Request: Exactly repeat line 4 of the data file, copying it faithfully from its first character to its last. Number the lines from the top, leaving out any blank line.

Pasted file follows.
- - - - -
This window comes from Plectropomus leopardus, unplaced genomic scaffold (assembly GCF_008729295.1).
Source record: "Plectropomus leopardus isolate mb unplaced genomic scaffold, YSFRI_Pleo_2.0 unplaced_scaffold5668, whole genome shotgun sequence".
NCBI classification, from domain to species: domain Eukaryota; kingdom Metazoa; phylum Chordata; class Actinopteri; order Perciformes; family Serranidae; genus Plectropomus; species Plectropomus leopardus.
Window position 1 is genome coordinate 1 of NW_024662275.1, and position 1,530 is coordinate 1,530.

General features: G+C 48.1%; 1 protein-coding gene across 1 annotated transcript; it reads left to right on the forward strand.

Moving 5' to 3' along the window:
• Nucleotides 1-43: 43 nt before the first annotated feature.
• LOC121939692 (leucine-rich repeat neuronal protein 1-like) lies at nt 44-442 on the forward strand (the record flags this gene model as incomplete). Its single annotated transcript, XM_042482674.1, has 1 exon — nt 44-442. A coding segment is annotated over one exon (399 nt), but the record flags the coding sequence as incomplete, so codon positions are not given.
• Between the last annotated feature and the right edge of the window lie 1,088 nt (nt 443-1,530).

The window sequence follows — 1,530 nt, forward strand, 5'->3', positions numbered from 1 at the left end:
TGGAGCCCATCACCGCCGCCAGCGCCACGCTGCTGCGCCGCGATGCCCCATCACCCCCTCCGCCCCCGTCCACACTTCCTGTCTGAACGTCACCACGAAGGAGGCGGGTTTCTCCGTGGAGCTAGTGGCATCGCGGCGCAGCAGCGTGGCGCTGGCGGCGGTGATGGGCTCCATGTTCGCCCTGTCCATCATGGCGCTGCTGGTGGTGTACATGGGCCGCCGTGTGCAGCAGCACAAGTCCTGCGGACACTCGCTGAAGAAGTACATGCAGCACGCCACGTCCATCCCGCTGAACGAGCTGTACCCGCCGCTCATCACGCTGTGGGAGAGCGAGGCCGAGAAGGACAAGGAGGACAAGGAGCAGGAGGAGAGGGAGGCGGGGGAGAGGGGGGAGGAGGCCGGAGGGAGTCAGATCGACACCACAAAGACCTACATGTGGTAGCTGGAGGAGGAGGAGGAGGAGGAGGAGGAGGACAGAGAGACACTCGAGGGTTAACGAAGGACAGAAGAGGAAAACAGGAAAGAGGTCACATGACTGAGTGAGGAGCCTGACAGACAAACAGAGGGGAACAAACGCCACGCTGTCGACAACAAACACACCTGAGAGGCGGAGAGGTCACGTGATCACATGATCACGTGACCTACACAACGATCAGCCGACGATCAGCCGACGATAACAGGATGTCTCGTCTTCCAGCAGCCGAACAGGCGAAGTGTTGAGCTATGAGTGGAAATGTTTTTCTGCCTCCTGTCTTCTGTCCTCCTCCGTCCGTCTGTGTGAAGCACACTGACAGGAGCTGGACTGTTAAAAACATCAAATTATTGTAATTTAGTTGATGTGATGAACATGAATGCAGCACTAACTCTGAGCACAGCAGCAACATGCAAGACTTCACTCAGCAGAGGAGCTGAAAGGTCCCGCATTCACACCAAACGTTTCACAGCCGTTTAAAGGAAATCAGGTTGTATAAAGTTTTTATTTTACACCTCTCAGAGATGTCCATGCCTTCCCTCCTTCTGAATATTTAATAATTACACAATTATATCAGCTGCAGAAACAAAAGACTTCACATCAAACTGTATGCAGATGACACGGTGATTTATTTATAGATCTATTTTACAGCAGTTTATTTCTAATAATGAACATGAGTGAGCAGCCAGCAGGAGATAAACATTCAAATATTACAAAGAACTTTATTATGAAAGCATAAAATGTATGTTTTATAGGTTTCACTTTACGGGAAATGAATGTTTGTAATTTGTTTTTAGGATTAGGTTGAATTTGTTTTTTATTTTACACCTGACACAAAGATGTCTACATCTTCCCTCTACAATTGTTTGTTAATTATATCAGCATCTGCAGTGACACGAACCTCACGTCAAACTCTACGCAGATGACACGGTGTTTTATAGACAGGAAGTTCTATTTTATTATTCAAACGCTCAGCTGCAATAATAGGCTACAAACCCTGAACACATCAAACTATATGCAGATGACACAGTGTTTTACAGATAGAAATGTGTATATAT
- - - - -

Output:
Window position 1 is genome coordinate 1 of NW_024662275.1, and position 1,530 is coordinate 1,530.